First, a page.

While China’s leaders continue to give the Australian government the cold shoulder, its media remains steadfast in its campaign of criticism.
The latest affront comes in an opinion piece in the South China Morning Post, owned by Chinese billionaire Jack Ma and based out of Hong Kong.
The article argues the deteriorating relations between China and Australia are the result of Australia’s “identity crisis”, pointing to Australian anxiety about change in the world and a lack of diversity in media and business.
China has consistently aired its grievances in public, even sending a 14 point dossier with a list of complaints to Australian media companies last year. They include the Australian government’s early move to block China telecom Huawei from building the nation’s 5G network and calling for an inquiry into the Covid pandemic, and criticism of its human rights violations.
“Regardless of Australia’s conviction on those issues, it would have made more strategic sense for it to be a follower than a leader,” it argued.
“Principled or impetuous, Australian leaders should have known the implications of their stance, yet they acted against the country’s national interests.”
It called out Australia’s participation in the Quadrilateral Security Dialogue or “The Quad”, a military and strategic alliance between Australia, the US, India and Japan, as a sore spot for China and a reason it continues to rebuff efforts by the Morrison government to engage with Communist Party officials.
“China knows its own game too well and is looking for concrete policy turns, not empty words. Beijing is watching to see how eager Australia is to be part of the potential upgrading of the Quad,” the article claimed.
China is expected to overtake the US as the world’s biggest economy by the end of the decade and is intent on driving regional nations away from its rival superpower. The Chinese tabloids – seen to be very much under the auspices of the Communist Party – routinely berate Australia for being America’s lap dog.
Article blames Australia’s ‘anxiety, lack of diversity’
The Post article argued that a deep-seated anxiety and lack of diversity in Australian society – invoking the controversy around Australia Day – as well as fears over China’s rise were at the heart of deteriorating relations.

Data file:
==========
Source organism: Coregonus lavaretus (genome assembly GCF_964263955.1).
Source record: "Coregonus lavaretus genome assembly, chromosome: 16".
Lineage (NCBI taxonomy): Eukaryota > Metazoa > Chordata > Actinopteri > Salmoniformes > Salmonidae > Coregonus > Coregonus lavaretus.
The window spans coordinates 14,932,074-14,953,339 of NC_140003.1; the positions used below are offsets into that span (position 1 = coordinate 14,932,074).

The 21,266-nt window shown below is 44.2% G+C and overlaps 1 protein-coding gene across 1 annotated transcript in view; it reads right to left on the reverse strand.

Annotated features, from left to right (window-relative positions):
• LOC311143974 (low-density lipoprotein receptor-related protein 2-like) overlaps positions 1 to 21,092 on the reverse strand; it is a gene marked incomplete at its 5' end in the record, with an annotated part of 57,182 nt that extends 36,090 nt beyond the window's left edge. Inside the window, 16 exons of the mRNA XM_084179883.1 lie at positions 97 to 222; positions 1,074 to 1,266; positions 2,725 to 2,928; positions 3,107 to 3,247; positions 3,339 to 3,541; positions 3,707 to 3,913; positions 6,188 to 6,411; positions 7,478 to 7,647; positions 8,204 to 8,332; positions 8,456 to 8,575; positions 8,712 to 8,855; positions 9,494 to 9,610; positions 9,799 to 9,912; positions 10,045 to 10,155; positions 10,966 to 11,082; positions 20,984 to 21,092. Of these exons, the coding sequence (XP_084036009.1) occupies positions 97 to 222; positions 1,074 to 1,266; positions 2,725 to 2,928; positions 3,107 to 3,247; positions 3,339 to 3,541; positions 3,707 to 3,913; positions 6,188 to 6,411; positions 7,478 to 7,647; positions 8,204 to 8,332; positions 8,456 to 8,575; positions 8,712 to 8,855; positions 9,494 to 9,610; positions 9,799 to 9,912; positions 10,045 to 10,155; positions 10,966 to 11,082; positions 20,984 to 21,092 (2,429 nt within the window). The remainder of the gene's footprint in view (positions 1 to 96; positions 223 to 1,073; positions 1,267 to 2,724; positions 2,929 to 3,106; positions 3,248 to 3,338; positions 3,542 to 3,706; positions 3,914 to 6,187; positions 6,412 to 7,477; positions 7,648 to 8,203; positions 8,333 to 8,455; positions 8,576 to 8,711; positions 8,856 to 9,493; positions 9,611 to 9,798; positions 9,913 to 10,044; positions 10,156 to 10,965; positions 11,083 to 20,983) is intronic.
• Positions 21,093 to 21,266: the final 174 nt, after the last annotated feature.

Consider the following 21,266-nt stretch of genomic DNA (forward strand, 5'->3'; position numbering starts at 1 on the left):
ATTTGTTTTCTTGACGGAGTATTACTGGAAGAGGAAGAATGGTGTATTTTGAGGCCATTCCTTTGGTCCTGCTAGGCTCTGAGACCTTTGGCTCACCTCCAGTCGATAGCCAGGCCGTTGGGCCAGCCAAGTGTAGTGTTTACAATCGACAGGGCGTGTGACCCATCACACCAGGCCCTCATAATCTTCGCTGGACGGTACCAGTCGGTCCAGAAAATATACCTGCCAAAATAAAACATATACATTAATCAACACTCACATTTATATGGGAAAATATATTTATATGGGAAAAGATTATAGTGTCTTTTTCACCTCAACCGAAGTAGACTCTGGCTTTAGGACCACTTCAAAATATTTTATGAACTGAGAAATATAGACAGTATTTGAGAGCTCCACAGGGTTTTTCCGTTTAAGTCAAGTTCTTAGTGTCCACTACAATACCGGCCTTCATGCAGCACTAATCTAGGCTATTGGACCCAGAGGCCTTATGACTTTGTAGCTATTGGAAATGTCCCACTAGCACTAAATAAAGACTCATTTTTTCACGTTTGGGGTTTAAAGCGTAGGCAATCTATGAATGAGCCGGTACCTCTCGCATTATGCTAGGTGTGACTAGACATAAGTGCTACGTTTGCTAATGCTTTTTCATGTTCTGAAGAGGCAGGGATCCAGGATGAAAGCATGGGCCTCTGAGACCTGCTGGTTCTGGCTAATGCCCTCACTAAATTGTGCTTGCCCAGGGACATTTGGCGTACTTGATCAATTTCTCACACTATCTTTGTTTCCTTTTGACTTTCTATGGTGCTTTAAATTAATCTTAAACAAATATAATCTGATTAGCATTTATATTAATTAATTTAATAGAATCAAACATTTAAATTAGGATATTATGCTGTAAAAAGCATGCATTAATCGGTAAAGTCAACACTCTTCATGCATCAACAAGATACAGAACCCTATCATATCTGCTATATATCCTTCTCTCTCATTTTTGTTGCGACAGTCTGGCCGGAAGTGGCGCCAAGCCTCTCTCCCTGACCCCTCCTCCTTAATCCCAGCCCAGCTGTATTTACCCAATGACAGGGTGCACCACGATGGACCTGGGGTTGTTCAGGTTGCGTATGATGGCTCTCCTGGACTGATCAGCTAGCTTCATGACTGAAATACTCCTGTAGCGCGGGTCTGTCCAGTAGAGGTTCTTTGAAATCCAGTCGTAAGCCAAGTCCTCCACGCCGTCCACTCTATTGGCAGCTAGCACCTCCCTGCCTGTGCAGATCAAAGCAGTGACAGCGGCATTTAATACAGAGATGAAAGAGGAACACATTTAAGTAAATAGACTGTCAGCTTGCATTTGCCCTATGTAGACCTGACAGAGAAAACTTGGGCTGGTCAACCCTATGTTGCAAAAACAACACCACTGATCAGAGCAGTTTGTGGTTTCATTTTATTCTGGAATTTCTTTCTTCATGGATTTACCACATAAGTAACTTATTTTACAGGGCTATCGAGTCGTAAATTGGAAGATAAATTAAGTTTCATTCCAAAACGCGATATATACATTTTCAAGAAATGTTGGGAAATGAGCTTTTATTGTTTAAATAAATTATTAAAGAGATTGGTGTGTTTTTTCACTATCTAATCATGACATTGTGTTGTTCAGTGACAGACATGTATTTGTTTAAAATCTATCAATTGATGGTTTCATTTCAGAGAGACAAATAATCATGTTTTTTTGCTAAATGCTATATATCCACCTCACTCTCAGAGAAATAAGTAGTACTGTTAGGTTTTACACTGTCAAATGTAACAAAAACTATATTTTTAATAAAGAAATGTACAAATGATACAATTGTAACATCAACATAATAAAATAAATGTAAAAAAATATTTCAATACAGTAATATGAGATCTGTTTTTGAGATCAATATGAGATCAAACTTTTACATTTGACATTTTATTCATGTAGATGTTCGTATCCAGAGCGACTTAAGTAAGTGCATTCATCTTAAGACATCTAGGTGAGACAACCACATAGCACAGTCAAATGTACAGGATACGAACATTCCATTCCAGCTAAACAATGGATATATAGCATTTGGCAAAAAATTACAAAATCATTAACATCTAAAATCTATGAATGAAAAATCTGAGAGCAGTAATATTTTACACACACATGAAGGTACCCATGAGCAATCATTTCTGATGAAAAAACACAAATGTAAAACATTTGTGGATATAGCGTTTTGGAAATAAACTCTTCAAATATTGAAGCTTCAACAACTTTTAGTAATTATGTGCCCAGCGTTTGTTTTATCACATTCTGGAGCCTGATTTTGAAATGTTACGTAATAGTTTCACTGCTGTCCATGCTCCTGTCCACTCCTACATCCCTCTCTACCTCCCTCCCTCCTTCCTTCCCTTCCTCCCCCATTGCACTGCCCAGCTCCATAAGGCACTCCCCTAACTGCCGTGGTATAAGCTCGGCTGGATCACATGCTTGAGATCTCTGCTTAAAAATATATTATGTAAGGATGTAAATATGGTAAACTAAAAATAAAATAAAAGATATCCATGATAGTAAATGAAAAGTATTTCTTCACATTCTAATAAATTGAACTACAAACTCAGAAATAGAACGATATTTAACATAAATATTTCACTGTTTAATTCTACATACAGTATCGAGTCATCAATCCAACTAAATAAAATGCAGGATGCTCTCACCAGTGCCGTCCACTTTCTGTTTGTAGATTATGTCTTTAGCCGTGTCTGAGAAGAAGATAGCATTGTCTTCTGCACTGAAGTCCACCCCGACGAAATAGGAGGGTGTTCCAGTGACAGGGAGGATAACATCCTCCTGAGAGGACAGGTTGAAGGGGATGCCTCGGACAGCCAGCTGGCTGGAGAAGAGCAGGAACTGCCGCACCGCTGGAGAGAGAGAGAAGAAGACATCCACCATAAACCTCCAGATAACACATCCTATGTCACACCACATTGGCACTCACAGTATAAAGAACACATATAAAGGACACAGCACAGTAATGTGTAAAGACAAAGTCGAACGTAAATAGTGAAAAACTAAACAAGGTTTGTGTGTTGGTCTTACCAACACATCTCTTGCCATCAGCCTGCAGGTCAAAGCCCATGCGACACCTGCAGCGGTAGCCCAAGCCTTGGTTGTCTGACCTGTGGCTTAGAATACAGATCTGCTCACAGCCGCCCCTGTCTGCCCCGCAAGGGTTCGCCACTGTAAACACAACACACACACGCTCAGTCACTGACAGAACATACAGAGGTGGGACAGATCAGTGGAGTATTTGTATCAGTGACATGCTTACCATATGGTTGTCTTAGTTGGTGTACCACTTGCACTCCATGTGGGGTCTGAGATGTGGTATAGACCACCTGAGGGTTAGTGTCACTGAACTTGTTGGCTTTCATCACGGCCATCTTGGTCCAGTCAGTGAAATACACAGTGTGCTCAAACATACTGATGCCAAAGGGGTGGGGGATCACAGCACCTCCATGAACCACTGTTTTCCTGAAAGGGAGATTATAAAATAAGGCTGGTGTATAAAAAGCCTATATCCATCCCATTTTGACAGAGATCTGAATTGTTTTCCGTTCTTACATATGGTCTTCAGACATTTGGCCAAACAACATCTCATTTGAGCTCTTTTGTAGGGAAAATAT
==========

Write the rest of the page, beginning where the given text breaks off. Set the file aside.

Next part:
“Is the current downward spiral in relations merely a result of Australian politicians’ unwise choices and China’s forceful reaction? Or are there deeper structural forces at work in Australian society?
“Compared with the US, UK and Canada, Australia has made little progress on diversity in government, business and the media.
“Beneath the social values of maintaining ‘the Australian way of life and culture’ lies anxiety about a rapidly changing world – at home and abroad.”
Earlier this week, China again lashed out at Australia, accusing it of interfering over the incarceration of Chinese-Australian journalist Cheng Lei, who was detained for six months before being officially arrested, prompting concerns to be raised by the Department of Foreign Affairs.
Biden talks with Chinese leader
US President Joe Biden and Chinese counterpart Xi Jinping have had their first phone call as leaders, with Biden saying a free and open Indo-Pacific was a priority and Xi warning confrontation would be a “disaster” for both nations.
Biden also underscored his “fundamental concerns about Beijing's coercive and unfair practices, its crackdown in Hong Kong, reported human rights abuses in Xinjiang, and increasingly assertive actions in the region, including toward Taiwan”, the White House said in a statement.
Xi told Biden that the two sides should re-establish the means to avoid misjudgments, according to the Chinese foreign ministry's account of the call, which took place Thursday.
But the Chinese leader also maintained a hardline tone regarding Hong Kong, Xinjiang and Taiwan, which Xi told Biden were matters of "sovereignty and territorial integrity" that he hopes the US will approach cautiously.
It was the first call between Xi and a US president since the Chinese leader spoke with former President Donald Trump in March last year. Since then, relations between the two countries have plunged to their worst level in decades.
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